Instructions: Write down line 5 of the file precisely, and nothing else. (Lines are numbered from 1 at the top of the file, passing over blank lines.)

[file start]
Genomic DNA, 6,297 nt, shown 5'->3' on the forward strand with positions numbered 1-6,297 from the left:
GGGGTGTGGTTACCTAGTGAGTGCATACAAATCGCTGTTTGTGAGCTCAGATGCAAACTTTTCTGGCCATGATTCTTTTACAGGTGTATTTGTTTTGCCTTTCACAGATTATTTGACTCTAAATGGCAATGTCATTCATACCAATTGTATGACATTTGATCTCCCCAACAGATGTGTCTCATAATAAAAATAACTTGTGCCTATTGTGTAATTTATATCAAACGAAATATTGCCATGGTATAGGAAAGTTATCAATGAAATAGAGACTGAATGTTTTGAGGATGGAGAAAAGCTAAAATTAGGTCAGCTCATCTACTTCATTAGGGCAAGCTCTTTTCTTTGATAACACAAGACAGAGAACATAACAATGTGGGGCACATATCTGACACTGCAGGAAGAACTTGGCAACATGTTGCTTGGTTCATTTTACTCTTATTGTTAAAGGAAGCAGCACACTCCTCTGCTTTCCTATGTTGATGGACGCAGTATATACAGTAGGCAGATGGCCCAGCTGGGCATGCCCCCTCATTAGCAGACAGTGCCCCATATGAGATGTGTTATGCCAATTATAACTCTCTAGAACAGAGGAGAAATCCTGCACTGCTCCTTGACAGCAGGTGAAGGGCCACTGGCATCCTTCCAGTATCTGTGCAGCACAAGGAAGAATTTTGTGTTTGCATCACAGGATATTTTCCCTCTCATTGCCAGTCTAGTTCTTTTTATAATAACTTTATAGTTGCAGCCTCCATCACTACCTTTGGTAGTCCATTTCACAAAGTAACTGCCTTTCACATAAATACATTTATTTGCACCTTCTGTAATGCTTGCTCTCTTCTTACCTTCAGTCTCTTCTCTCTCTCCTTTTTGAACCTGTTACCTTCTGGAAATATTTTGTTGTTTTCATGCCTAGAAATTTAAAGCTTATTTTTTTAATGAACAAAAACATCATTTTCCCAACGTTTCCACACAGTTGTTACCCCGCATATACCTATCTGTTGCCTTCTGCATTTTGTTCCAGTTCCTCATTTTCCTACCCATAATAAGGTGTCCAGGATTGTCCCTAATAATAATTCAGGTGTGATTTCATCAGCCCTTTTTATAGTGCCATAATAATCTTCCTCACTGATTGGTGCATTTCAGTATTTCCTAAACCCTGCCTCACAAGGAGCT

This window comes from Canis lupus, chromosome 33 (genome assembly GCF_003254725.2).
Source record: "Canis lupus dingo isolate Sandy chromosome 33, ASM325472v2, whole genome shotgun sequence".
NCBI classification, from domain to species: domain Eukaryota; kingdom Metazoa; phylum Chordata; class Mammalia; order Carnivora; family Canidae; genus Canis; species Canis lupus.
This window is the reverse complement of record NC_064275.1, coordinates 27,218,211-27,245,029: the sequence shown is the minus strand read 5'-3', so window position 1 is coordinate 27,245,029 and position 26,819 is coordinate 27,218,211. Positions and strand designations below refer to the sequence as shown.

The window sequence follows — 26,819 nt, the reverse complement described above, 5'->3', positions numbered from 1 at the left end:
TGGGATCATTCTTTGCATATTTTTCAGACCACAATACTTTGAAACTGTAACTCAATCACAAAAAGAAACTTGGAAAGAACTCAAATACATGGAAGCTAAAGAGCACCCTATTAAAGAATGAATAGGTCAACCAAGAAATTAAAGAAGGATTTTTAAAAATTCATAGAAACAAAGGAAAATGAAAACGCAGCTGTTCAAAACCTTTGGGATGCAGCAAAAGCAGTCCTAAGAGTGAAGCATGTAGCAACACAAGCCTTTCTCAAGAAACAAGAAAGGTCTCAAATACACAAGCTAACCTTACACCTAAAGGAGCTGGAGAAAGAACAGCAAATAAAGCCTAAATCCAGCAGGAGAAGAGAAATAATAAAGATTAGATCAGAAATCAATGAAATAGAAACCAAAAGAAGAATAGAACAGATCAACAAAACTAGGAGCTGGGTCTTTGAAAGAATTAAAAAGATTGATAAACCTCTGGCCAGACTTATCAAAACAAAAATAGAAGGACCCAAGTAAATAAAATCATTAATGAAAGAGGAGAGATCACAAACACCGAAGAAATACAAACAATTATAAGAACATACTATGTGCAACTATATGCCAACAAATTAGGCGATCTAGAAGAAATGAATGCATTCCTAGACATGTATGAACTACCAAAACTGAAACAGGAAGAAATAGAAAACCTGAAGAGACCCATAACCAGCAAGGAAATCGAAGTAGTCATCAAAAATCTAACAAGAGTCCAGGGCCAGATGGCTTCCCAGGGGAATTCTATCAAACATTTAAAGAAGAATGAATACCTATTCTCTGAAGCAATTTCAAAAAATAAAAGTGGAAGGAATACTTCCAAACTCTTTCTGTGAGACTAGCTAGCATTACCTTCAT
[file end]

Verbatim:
NCBI classification, from domain to species: domain Eukaryota; kingdom Metazoa; phylum Chordata; class Mammalia; order Carnivora; family Canidae; genus Canis; species Canis lupus.